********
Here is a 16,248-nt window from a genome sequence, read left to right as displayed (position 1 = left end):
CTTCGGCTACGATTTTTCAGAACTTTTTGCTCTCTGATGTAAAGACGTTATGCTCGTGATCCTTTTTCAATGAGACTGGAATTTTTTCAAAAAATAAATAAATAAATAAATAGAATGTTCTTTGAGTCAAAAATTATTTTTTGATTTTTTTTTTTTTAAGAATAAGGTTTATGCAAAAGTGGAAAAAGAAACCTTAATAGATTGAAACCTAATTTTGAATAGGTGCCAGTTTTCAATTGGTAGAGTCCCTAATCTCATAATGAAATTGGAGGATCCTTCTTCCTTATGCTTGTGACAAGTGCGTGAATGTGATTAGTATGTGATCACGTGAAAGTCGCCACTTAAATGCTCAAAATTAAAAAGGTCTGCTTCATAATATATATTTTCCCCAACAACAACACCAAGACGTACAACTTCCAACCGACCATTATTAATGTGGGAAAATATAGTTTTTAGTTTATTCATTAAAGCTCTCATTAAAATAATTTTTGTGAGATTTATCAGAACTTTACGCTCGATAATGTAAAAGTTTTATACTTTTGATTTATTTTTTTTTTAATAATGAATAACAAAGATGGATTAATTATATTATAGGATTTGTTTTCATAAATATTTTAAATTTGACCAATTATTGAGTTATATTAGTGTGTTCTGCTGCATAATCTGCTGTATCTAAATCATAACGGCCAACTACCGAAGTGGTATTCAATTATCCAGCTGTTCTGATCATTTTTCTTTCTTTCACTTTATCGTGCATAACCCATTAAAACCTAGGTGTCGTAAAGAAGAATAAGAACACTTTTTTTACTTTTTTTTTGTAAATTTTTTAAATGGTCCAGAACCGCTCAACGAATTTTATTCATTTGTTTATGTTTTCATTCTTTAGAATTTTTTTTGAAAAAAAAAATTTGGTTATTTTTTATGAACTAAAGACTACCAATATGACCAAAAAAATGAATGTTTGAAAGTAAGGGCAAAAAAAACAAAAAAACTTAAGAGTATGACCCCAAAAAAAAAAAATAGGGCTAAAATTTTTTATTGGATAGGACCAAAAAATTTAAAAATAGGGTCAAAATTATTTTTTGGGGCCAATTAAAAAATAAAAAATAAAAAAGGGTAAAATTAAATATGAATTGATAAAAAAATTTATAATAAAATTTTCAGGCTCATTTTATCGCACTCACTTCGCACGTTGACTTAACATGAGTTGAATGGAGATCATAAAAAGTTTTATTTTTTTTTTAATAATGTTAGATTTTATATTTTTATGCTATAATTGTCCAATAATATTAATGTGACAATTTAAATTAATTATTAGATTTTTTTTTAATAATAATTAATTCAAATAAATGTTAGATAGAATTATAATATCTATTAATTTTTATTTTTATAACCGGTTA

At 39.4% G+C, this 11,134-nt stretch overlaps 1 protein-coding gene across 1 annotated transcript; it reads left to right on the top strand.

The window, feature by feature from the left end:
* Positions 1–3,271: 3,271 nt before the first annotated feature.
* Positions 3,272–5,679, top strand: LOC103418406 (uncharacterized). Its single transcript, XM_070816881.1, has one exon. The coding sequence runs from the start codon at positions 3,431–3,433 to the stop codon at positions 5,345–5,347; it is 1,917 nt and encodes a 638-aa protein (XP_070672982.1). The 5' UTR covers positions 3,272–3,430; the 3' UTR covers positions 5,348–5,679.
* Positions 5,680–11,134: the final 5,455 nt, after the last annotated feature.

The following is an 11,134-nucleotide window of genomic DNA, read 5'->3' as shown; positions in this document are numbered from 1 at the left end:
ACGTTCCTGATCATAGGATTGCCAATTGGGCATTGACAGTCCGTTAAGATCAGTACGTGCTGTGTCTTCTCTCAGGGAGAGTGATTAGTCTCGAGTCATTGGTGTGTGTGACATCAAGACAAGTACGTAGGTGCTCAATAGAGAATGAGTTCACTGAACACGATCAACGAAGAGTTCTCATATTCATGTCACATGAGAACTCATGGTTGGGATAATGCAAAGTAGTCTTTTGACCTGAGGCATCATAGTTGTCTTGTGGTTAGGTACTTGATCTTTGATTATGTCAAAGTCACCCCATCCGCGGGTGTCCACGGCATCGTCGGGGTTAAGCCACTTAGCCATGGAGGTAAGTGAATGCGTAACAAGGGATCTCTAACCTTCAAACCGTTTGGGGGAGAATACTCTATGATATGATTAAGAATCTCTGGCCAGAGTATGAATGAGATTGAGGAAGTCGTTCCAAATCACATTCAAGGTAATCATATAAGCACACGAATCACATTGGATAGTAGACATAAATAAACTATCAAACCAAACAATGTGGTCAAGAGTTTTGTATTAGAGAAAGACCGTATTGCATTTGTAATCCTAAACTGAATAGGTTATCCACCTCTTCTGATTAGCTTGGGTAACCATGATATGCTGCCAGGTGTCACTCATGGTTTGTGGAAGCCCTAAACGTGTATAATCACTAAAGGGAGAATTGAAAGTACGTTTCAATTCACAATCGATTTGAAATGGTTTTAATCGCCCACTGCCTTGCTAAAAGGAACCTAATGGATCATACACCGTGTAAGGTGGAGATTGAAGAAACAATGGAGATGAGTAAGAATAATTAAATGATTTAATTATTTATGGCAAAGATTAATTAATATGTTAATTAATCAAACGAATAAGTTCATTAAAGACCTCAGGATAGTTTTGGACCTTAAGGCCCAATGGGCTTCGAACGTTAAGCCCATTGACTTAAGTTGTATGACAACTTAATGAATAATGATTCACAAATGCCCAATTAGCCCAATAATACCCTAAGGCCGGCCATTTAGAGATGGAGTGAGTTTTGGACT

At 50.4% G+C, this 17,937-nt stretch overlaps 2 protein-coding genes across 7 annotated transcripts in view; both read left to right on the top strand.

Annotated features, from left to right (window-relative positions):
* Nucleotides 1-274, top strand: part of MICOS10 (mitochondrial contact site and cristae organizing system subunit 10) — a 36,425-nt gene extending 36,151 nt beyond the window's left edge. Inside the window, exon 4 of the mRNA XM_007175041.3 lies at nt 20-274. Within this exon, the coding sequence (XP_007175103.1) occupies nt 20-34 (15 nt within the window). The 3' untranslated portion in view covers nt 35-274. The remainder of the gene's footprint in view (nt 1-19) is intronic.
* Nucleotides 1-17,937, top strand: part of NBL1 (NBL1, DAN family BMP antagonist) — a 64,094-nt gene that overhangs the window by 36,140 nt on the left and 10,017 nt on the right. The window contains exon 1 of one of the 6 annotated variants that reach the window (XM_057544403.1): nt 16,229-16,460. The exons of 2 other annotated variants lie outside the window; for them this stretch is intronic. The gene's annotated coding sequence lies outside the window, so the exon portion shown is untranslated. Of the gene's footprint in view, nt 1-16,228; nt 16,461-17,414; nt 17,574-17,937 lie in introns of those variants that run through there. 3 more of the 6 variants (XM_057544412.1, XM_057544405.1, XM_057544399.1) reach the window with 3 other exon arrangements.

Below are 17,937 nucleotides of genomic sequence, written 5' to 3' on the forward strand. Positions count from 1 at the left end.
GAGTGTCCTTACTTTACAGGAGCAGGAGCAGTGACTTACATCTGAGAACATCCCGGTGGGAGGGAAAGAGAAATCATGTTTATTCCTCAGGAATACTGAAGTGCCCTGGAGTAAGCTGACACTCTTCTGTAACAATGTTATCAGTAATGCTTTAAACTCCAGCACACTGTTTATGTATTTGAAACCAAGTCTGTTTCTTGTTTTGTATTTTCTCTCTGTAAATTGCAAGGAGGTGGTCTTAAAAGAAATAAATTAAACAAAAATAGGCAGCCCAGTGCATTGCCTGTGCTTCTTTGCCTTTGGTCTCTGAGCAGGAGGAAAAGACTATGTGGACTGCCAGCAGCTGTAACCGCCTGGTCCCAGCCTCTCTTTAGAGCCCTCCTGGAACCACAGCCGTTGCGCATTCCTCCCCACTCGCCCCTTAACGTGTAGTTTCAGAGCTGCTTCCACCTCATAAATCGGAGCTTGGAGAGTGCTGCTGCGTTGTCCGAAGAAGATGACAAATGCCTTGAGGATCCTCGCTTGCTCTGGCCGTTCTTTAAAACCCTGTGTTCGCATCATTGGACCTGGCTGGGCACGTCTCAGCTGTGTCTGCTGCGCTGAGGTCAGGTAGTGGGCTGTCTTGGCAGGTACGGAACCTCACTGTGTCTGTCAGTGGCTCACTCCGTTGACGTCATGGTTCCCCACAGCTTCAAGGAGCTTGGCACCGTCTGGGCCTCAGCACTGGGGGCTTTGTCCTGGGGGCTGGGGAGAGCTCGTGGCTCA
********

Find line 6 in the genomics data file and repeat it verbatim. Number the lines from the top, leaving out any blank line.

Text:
* Positions 3,272–5,679, top strand: LOC103418406 (uncharacterized). Its single transcript, XM_070816881.1, has one exon. The coding sequence runs from the start codon at positions 3,431–3,433 to the stop codon at positions 5,345–5,347; it is 1,917 nt and encodes a 638-aa protein (XP_070672982.1). The 5' UTR covers positions 3,272–3,430; the 3' UTR covers positions 5,348–5,679.